Brazil country overview

The economy of Brazil

Geography, People, Culture, and Economic Profile

Brazil information index

The economy of Brazil

Brazil stands as a formidable force in the realms of mining, agriculture, and manufacturing, complemented by a robust and swiftly expanding service industry. The nation is a prominent supplier of numerous minerals, such as iron ore, tin, bauxite, manganese, gold, quartz, as well as diamonds and other precious stones. It is also a significant exporter of steel, automobiles, electronics, and a variety of consumer products. As the primary global supplier of coffee, oranges, and cassava, and a key producer of sugar, soybeans, and beef, Brazil’s agricultural sector, despite its historical significance, has seen a gradual decline in its relative importance since the mid-20th century. This shift occurred as Brazil began to focus on urbanization and the development of its mineral wealth, industrial capabilities, and hydroelectric resources. São Paulo, in particular, has emerged as a major hub for industrial and commercial activities on the global stage.

The economic narrative of Brazil has been marked by a series of booms and busts, with a heavy reliance on one or two principal agricultural commodities that experienced volatile price shifts in the international market. This pattern commenced with the export of brazilwood during the early colonial period and was followed by surges in sugar, minerals in the 18th century (notably gold and diamonds), coffee in the mid-19th century, and rubber in the late 19th and early 20th centuries. In an effort to diversify the nation’s economic output and reduce the dependence on agricultural exports, the Brazilian government of the 20th century actively promoted the manufacturing sector.

In response to the Great Depression of the 1930s, the government adopted a series of nationalistic strategies aimed at ensuring domestic control over critical industries. This involved taking ownership stakes in some of the largest national companies, often in collaboration with local or international partners, and later offering shares to private investors. While the government’s increasing role in the industrial sector faced criticism for prioritizing political and social goals over economic efficiency and for its unwieldy bureaucracy, certain industries acknowledged the positive impact of government interventions. These included direct investments, fiscal incentives, protective tariffs, and import limitations. The government was instrumental in initiating several pivotal industries, such as a modern shipbuilding initiative, the expansive petrochemical sector led by Petrobrás (established in 1953), an emerging microelectronics and personal computer market, and the aircraft manufacturing industry spearheaded by Embraer. This included the production of commercial jetliners, aviation and surveillance equipment, and military aircraft for the Brazilian air force. Additionally, the government facilitated the establishment of a domestic motor vehicle industry in the 1950s, which aimed to supplant imports and assembly operations from the United States and Germany. For a time in the late 20th century, manufacturing represented the largest portion of Brazil’s gross domestic product (GDP), before being surpassed by the service sector.

Almost continuously high rates of inflation in the late 20th century affected every aspect of Brazil’s economic life. Inflation came in part from the government’s policies of deficit spending, heavily financing industrial expansion, and subsidizing business loans, as well as the practice among individual Brazilians of obtaining loans from foreign banks when domestic credit was restricted. In the latter part of the 20th century, Brazil indexed nearly all transactions for inflation, according to the constantly corrected value of the government’s bonds. This practice virtually institutionalized inflation and led to public acceptance of its inevitability. As a result, Brazil’s anti-inflation programs were only fleetingly successful until the mid-1990s, when the government initiated the Real Plan (Plano Real), a program that strictly limited government spending, introduced a new currency, and made other fiscal reforms.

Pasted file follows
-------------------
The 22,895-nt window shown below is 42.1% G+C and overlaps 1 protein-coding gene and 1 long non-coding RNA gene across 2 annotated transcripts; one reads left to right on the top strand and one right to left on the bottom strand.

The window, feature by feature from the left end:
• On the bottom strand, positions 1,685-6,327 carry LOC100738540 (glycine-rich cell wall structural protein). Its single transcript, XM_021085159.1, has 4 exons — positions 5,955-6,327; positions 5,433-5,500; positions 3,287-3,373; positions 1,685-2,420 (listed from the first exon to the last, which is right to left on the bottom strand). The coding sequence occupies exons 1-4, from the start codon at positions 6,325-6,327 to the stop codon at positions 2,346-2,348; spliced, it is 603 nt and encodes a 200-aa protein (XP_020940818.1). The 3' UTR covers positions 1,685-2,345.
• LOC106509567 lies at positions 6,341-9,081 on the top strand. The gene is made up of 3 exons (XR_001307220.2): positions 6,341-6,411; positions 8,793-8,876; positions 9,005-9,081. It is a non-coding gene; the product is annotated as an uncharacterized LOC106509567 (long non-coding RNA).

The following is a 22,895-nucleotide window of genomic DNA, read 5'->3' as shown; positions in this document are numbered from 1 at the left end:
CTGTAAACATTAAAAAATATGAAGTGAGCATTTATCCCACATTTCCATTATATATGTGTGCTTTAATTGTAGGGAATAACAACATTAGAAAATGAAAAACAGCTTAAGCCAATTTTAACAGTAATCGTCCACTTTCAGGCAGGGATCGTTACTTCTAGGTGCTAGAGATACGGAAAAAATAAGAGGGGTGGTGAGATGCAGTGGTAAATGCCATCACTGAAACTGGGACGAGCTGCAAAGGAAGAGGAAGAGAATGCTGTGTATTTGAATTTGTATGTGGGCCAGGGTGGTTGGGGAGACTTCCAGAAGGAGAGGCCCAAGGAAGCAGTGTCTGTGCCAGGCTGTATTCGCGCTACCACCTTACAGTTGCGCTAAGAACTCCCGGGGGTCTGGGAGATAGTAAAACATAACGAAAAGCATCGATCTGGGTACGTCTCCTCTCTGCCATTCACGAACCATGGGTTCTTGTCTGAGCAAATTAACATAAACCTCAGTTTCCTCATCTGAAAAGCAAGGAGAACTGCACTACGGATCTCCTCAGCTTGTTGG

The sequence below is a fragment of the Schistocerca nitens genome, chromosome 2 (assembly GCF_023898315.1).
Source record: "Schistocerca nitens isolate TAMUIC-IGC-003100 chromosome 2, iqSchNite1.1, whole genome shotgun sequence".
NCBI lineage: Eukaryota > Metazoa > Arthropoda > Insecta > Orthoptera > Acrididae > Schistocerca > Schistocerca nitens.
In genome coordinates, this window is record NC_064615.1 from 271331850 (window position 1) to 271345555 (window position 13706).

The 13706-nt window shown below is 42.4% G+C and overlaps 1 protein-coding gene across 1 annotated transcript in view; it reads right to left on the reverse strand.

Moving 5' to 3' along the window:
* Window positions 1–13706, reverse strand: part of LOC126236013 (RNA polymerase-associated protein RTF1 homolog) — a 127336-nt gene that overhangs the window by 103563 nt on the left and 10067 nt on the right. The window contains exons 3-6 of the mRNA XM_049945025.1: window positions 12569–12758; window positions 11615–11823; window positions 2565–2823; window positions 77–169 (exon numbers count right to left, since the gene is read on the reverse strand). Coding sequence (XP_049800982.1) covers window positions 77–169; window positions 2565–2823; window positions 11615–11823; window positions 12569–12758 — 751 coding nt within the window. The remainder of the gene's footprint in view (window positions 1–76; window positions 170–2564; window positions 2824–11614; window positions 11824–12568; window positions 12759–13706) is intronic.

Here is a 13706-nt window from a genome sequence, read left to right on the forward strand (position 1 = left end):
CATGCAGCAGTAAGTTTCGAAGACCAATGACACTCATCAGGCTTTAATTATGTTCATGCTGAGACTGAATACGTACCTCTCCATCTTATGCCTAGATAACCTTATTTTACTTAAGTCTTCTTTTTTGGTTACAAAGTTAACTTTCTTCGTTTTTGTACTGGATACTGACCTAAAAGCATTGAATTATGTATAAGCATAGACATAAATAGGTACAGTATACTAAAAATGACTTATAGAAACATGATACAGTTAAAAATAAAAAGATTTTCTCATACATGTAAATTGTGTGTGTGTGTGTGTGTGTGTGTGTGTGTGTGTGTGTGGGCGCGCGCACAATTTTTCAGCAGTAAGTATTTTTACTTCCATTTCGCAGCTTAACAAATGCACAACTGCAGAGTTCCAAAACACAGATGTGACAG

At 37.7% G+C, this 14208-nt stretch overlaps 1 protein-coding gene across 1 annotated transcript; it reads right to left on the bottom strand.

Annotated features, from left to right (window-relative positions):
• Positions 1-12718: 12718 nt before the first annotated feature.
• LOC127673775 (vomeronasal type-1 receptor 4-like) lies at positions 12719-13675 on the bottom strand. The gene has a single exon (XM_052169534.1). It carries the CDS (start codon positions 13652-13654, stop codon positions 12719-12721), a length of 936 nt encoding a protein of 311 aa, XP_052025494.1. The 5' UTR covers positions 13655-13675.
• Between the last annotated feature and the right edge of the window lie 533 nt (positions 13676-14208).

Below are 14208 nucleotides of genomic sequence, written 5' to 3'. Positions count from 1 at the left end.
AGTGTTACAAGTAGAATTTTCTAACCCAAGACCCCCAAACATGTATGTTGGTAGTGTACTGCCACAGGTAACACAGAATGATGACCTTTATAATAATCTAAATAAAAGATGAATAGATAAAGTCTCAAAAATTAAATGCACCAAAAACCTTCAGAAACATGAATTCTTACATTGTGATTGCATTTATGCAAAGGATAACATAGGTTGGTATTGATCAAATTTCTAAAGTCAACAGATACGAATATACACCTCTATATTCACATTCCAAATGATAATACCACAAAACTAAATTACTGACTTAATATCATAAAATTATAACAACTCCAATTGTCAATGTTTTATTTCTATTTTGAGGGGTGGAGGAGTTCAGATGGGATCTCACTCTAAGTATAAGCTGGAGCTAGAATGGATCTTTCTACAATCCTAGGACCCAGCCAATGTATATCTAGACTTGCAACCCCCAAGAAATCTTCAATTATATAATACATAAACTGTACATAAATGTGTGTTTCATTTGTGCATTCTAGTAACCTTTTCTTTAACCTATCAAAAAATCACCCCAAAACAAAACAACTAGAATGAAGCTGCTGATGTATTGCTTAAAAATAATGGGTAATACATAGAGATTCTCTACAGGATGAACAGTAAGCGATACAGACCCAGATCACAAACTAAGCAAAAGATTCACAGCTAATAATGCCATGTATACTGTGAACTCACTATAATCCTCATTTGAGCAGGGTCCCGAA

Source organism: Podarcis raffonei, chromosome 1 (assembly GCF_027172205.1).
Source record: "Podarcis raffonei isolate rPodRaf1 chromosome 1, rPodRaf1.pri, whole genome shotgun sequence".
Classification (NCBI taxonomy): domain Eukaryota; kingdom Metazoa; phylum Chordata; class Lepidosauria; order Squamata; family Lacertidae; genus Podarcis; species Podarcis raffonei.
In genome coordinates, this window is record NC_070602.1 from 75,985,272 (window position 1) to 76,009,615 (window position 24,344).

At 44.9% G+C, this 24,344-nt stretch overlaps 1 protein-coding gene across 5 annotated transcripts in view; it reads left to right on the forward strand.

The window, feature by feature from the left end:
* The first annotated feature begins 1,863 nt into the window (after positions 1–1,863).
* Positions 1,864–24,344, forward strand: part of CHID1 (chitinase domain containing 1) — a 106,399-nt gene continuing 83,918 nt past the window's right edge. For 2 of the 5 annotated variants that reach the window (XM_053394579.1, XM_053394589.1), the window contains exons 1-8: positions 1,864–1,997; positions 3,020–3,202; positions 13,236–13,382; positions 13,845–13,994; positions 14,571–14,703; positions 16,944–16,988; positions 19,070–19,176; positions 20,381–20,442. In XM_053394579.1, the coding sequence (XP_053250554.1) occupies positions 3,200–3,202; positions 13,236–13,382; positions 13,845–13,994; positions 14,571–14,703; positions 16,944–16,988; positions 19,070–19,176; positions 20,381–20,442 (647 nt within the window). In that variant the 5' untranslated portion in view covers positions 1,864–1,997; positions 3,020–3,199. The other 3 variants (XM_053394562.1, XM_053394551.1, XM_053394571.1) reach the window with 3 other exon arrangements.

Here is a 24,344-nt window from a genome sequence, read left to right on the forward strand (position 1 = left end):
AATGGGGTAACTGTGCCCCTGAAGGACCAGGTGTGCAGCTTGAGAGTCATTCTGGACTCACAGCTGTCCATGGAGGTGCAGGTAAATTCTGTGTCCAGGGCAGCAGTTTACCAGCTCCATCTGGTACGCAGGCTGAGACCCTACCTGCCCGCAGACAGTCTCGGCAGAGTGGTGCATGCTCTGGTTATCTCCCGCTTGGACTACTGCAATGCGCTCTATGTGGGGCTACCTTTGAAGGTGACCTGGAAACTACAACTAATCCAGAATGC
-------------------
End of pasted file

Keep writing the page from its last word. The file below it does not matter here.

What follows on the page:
The government privatized dozens of financial institutions, manufacturers, and mining companies in the 1990s, including several major steel producers and the Rio Doce Valley Company (Companhia Vale do Rio Dôce; CVRD). The CVRD, Brazil’s giant mining and shipping conglomerate, was apportioned into separate (but still economically formidable) mining and shipping units. The government also sold a minority of its Petrobrás shares to private investors and partially opened the petroleum industry to competition. Additional public offerings of Petrobrás shares followed—in 2010, notably, the company raised about $70 billion in the world’s largest share offering to date—but the government retained its majority ownership.

At the beginning of the 21st century, serious problems marked the Brazilian economy, aggravated by political uncertainties. Inflation, financial instability, and unemployment (or underemployment) remained constant threats, and political and financial scandals periodically erupted throughout the country. However, by mid-2004 the inflation rate had decreased, and for the first time Brazil issued bonds in its own currency, the real, instead of the dollar. Brazil still has one of the world’s most lopsided distributions of wealth: 10 percent of the people received nearly half of the country’s income, whereas the poorest 40 percent of the population brought in less than one-tenth of the total. In addition, patterns of landownership continued to be grossly uneven, as they were in colonial times, and social movements agitated for reforms.

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